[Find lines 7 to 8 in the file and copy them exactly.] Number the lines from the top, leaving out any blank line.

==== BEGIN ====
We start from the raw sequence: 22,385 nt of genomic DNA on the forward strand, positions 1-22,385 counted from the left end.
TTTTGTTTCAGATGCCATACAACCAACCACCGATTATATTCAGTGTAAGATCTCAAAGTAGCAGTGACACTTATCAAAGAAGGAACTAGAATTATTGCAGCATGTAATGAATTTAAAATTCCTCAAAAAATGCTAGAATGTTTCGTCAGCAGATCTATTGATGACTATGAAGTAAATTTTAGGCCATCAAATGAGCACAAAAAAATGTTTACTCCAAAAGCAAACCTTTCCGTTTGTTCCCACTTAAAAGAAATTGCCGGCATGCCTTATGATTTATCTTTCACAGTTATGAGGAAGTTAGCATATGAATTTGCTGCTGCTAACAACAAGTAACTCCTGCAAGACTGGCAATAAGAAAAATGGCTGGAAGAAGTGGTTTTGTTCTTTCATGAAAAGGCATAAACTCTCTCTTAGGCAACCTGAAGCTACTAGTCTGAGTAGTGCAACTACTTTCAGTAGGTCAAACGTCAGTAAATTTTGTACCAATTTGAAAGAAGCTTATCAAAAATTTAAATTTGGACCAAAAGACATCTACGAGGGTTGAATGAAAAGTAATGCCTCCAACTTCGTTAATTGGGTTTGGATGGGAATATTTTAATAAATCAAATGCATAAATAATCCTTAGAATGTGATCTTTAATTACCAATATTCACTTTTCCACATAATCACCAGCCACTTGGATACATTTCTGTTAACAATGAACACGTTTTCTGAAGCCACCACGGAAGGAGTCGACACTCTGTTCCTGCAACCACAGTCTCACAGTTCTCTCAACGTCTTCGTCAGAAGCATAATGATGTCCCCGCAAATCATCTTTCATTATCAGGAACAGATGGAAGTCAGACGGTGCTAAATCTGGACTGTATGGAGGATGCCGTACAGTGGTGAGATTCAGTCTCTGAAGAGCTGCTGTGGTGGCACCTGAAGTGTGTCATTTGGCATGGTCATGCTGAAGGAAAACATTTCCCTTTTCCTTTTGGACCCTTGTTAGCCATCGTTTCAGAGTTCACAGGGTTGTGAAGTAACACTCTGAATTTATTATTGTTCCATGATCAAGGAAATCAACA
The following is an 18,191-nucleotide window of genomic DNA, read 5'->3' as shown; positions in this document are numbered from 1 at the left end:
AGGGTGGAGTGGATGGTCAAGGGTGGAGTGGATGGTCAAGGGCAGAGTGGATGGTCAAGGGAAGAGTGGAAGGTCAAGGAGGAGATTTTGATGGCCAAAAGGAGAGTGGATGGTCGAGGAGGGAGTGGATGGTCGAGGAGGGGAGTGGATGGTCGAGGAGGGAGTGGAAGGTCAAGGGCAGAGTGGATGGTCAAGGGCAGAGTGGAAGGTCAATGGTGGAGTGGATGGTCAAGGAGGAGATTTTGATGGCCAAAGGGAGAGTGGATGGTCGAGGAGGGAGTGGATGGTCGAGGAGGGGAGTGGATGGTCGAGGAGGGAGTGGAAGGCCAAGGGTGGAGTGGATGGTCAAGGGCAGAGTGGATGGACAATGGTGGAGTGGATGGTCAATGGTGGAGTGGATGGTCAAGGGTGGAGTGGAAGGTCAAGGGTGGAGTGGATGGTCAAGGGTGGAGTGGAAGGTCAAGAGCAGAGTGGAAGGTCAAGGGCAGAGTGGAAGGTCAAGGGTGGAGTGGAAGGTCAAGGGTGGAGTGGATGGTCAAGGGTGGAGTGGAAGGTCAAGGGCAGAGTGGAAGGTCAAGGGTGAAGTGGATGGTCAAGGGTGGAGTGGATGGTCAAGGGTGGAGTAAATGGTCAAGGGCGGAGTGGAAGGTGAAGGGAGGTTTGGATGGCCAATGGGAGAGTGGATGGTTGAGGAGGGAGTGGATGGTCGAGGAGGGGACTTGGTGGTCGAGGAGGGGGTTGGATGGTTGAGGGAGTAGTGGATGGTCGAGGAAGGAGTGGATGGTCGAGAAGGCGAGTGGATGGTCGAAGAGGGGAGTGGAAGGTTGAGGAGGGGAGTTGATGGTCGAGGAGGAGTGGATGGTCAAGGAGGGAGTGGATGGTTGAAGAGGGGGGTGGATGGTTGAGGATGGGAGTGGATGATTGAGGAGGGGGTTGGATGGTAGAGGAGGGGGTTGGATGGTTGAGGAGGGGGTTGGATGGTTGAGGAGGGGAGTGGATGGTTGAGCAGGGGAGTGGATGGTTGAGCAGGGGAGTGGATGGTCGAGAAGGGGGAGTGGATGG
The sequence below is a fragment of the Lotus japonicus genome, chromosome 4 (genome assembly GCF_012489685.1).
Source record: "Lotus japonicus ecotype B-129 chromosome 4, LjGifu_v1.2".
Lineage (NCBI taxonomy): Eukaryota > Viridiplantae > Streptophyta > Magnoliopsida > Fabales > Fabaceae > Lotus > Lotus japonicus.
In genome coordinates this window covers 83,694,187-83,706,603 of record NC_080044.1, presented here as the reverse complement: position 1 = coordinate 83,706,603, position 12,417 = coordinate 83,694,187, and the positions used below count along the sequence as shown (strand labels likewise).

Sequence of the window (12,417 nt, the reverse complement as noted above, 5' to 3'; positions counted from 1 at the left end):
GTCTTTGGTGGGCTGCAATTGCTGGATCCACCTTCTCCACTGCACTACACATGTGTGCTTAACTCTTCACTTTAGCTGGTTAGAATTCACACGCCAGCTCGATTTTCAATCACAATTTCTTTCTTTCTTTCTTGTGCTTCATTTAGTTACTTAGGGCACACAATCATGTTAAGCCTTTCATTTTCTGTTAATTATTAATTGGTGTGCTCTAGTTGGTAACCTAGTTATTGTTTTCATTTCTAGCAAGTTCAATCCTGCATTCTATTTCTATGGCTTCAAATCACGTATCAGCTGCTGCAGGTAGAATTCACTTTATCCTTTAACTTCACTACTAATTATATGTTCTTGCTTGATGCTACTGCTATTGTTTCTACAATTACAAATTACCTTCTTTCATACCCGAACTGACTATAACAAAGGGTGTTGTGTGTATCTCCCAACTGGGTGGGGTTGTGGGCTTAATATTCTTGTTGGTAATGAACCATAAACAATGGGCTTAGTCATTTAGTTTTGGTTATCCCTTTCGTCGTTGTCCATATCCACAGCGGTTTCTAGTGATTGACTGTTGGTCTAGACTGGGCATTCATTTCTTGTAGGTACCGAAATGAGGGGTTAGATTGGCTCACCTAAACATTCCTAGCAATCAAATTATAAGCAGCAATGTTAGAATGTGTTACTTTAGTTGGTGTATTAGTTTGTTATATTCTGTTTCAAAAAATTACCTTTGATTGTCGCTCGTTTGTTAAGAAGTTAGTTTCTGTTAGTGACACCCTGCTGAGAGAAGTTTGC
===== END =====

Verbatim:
Lineage (NCBI taxonomy): Eukaryota > Viridiplantae > Streptophyta > Magnoliopsida > Fabales > Fabaceae > Lotus > Lotus japonicus.
In genome coordinates this window covers 83,694,187-83,706,603 of record NC_080044.1, presented here as the reverse complement: position 1 = coordinate 83,706,603, position 12,417 = coordinate 83,694,187, and the positions used below count along the sequence as shown (strand labels likewise).